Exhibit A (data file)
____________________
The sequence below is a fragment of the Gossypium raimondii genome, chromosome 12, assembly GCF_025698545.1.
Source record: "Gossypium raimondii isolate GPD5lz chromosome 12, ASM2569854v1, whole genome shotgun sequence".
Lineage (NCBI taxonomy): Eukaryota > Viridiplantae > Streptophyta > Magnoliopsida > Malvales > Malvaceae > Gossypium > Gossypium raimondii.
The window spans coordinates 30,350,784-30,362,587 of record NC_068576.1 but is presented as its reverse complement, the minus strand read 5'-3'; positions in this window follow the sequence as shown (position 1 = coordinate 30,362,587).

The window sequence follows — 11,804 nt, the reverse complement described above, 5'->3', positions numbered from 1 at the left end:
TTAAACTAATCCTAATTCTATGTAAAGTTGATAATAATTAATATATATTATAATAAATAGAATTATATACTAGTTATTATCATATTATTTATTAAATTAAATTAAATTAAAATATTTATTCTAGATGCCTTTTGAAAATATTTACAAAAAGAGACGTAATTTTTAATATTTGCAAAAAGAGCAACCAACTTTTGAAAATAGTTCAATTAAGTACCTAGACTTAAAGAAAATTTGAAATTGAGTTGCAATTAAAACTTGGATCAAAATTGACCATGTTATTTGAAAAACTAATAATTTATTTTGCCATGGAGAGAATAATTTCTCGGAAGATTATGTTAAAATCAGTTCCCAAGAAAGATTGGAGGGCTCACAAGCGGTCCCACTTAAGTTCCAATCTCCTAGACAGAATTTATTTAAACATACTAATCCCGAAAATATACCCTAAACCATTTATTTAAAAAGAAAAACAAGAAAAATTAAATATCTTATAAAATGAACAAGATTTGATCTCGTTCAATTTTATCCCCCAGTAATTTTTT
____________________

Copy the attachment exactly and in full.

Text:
The sequence below is a fragment of the Gossypium raimondii genome, chromosome 12, assembly GCF_025698545.1.
Source record: "Gossypium raimondii isolate GPD5lz chromosome 12, ASM2569854v1, whole genome shotgun sequence".
Lineage (NCBI taxonomy): Eukaryota > Viridiplantae > Streptophyta > Magnoliopsida > Malvales > Malvaceae > Gossypium > Gossypium raimondii.
The window spans coordinates 30,350,784-30,362,587 of record NC_068576.1 but is presented as its reverse complement, the minus strand read 5'-3'; positions in this window follow the sequence as shown (position 1 = coordinate 30,362,587).

The window sequence follows — 11,804 nt, the reverse complement described above, 5'->3', positions numbered from 1 at the left end:
TTAAACTAATCCTAATTCTATGTAAAGTTGATAATAATTAATATATATTATAATAAATAGAATTATATACTAGTTATTATCATATTATTTATTAAATTAAATTAAATTAAAATATTTATTCTAGATGCCTTTTGAAAATATTTACAAAAAGAGACGTAATTTTTAATATTTGCAAAAAGAGCAACCAACTTTTGAAAATAGTTCAATTAAGTACCTAGACTTAAAGAAAATTTGAAATTGAGTTGCAATTAAAACTTGGATCAAAATTGACCATGTTATTTGAAAAACTAATAATTTATTTTGCCATGGAGAGAATAATTTCTCGGAAGATTATGTTAAAATCAGTTCCCAAGAAAGATTGGAGGGCTCACAAGCGGTCCCACTTAAGTTCCAATCTCCTAGACAGAATTTATTTAAACATACTAATCCCGAAAATATACCCTAAACCATTTATTTAAAAAGAAAAACAAGAAAAATTAAATATCTTATAAAATGAACAAGATTTGATCTCGTTCAATTTTATCCCCCAGTAATTTTTT